I am writing in order to release my anger, because this morning Agustin has been attacked by a mob of people from that neighborhood “El Globo” –The Globe– in Calabazar, from where I was able to take him out by force with love and hot meals.
He doesn’t live there any more, now he lives with me. But he loves that paradise lost between trees of mango, cherimoya (custard apples), weeds of all sorts where the hummingbirds go to sip nectar. There we hope to spend our retirement days, listening to the circulation of the sap strengthen the beating of our blood, with the respiration cleaner, in every sense, than in the city, because there is there a bit of the eternity of the growing of leaves that mocks the unfailing, shattered ambitions of all dictators of Cuba.
Some days ago he had an unfortunate family problem with one of his nephews and a denaturalized son and he had to return, to face the situation. These two young men were being spurred on by the neighbor of the the next fence over, the son of the neighborhood’s latest president of that aberration in Cuba that is the CDRs — Committees for the Defense of the Revolution — who envies Agustin even the ground he steps on, and who covets that little piece of land that the State doesn’t even allow you to truly own. This morning the exemplary “cederista” (“CDR-ist”), who to accentuate his characterization, even though it may seem a cliché, earns a living making little stamps with images of Che, which he later sells to tourists (one day we’ll have to dig deep and work seriously to inform the very misinformed Cubans, and the world, how many, and for what reasons, were those executed by that dark Jacobin Guevara when officiating as delegate of death in La Cabaña)… has led a neighborhood throng to stand in the way of Agustin as he was leaving.
The mother of the “cederista”, who suffers from lupus, which adds extra considerations when dealing with her, whipped by the envy that she couldn’t eradicate from her prole, yelled “gusano” (worm!) and threw two rocks at the windshield of the car Agustin was driving and broke it. To which Agustin, logically, has been unable to respond, and as he pulled further away he could hear the lady’s son yelling, saying no one could expect his sick mother to be held accountable.
It has been a trap. A few seconds before the stones were thrown, Agustin had told the promoter that problems between men are resolved without so much boisterousness and that if he wanted to fight he was willing to do so at a distance from that crowd. To which the maker of stamps, cowardly and vile, refused.
The authorities won’t do the right thing, we’re already accustomed to that. In fact there was a police captain who made a racket about whether if, on Agustin’s little plot of land, there lived “a man of human rights” who had to be done away with. We laugh at such stupidity and we are not afraid.
One would have to fear them for how cowardly and stupid they are, but when one has hope and faith in that it is not possible to permit the dictatorship of the State in Cuba to continue intimidating you, belittling you, humiliating you, abusing those you come to recognize as your brothers, you put up a fight with hope in the laws of the Universe, and in the most profound ones of the human soul, which always have imposed themselves against those of the tyrants.
But we are also ashamed that in our country, everyday Cubans like ourselves, even if they are policemen, suffer such a level of ignorance that they destroy their own rights before the dictates of a single “species” to whom it is not convenient to recognize those Rights. But it is fair to say that on this occasion the problem has come up simply as in the whole of Revolutionary history: someone covets another’s space and sets in motion the already rusted and crumbling mechanisms of a society that is segregationist, ignorant, vile, incompetent, that provokes pity for being more like beasts the men and women faithful to their model. And that at some moment, as in every country led by a Communist party, aggravated by the ambition of a specimen possessing an ego such that he has tried to usurp the place of God (even as an archetype given that they weren’t nonbelievers), was able to legalize acts of repudiation against citizens, the pogrom organized by the State, the segregation, the arbitrariness, the ideology that biases the perception of the world, of rights, of duties, and turned into a social practice all that a healthy society would condemn: Where is he, in what prison, the Revolutionary Communist son of a bitch who attacked with a machete an oppositionist of the regime, over there in Oriente, last year? Those neighbors, the Security of State decorates (with honors); but the truth, before the civil law of the civilized world, is that he gravely injured with extreme violence another human being and should have gone to jail for that.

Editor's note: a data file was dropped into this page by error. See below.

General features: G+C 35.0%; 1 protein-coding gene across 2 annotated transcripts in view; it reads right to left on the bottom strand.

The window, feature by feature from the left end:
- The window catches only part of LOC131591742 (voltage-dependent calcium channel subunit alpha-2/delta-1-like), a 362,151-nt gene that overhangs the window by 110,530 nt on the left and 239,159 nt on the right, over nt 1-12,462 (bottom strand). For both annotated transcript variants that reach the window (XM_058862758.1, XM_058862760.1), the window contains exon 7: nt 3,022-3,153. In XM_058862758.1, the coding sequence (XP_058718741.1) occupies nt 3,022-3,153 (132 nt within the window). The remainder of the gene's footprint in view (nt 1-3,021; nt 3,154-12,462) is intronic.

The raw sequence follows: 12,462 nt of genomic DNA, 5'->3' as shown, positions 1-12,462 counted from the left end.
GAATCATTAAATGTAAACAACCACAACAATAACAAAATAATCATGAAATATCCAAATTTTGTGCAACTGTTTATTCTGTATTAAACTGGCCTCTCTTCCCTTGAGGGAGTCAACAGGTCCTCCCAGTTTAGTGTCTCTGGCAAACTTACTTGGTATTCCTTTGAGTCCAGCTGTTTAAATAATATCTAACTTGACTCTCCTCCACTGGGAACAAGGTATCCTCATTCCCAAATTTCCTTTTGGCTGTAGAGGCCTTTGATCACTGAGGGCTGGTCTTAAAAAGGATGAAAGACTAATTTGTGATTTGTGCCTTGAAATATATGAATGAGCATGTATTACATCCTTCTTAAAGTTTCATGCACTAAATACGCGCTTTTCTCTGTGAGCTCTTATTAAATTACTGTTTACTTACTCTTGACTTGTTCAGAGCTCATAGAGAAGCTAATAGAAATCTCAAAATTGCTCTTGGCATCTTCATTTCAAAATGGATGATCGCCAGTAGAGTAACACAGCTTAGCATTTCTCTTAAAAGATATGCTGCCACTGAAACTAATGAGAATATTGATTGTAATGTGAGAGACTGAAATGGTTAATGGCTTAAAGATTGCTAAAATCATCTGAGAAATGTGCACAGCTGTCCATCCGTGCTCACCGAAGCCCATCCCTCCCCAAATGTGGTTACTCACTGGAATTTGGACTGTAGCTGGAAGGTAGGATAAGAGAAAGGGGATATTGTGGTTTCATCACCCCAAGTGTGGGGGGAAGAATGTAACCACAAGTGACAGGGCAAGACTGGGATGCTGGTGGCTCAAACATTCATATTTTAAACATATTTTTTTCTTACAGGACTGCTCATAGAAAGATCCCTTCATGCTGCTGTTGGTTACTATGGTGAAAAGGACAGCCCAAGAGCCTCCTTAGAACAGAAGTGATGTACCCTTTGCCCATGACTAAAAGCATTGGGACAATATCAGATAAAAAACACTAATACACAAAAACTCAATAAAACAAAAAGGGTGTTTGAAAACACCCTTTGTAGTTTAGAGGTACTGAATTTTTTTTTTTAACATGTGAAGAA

A sentiment of enormous revenge is born: “Vengeance is mine, I will repay”. A need to once more embrace hope: Blessed are those who hunger and thirst for justice.
And an overwhelming nostalgia for another Cuba, a Cuba where the law won’t be political, nor military, nor mafioso, nor tyrannical. Cuba turned into a civilized country, where there exists citizen security and the respect for Human Rights and a Civil Society, holding clear notions of what today forms the dark part of our vocabulary: civil rights. Liberty, liberty, liberty. Responsibility, decency, honesty, respect for the law, peace. There is none of that in Cuba, only the series of ideological artifices that have attempted to usurp the meaning of the most handsome words to be born after a painful birth in our mistreated humanity. Why must I continue crying over nostalgia for the truth?
Translated by: Maria Montoto
June 5 2012